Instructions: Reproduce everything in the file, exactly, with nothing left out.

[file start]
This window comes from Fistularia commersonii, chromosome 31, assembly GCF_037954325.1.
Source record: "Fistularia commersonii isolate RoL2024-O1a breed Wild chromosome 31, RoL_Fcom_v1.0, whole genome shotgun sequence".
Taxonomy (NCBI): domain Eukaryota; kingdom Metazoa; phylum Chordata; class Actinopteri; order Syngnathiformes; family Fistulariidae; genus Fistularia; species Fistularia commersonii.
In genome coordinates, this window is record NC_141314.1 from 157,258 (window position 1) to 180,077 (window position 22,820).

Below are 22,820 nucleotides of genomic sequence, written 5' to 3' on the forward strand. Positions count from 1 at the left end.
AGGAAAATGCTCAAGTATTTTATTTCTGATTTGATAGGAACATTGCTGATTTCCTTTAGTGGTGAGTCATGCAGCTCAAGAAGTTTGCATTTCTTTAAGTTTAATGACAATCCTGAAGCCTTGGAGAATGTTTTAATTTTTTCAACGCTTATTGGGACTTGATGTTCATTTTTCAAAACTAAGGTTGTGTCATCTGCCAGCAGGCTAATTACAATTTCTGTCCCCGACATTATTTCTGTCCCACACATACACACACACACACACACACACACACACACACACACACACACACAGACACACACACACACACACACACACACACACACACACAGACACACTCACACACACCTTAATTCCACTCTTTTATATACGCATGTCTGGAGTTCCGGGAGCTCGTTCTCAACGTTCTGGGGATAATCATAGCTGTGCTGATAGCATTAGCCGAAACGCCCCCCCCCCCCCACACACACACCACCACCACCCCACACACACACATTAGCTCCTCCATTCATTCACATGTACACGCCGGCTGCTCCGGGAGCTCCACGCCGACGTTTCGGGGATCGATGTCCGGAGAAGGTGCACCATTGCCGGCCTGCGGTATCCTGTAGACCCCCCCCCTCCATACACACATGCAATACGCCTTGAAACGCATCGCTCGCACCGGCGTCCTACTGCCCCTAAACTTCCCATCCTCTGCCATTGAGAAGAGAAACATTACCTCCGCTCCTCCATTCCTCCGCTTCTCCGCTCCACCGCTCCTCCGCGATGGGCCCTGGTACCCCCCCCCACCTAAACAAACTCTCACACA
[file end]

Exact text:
This window comes from Fistularia commersonii, chromosome 31, assembly GCF_037954325.1.
Source record: "Fistularia commersonii isolate RoL2024-O1a breed Wild chromosome 31, RoL_Fcom_v1.0, whole genome shotgun sequence".
Taxonomy (NCBI): domain Eukaryota; kingdom Metazoa; phylum Chordata; class Actinopteri; order Syngnathiformes; family Fistulariidae; genus Fistularia; species Fistularia commersonii.
In genome coordinates, this window is record NC_141314.1 from 157,258 (window position 1) to 180,077 (window position 22,820).

Below are 22,820 nucleotides of genomic sequence, written 5' to 3' on the forward strand. Positions count from 1 at the left end.
AGGAAAATGCTCAAGTATTTTATTTCTGATTTGATAGGAACATTGCTGATTTCCTTTAGTGGTGAGTCATGCAGCTCAAGAAGTTTGCATTTCTTTAAGTTTAATGACAATCCTGAAGCCTTGGAGAATGTTTTAATTTTTTCAACGCTTATTGGGACTTGATGTTCATTTTTCAAAACTAAGGTTGTGTCATCTGCCAGCAGGCTAATTACAATTTCTGTCCCCGACATTATTTCTGTCCCACACATACACACACACACACACACACACACACACACACACACACACACACAGACACACACACACACACACACACACACACACACACACAGACACACTCACACACACCTTAATTCCACTCTTTTATATACGCATGTCTGGAGTTCCGGGAGCTCGTTCTCAACGTTCTGGGGATAATCATAGCTGTGCTGATAGCATTAGCCGAAACGCCCCCCCCCCCCCACACACACACCACCACCACCCCACACACACACATTAGCTCCTCCATTCATTCACATGTACACGCCGGCTGCTCCGGGAGCTCCACGCCGACGTTTCGGGGATCGATGTCCGGAGAAGGTGCACCATTGCCGGCCTGCGGTATCCTGTAGACCCCCCCCCTCCATACACACATGCAATACGCCTTGAAACGCATCGCTCGCACCGGCGTCCTACTGCCCCTAAACTTCCCATCCTCTGCCATTGAGAAGAGAAACATTACCTCCGCTCCTCCATTCCTCCGCTTCTCCGCTCCACCGCTCCTCCGCGATGGGCCCTGGTACCCCCCCCCACCTAAACAAACTCTCACACA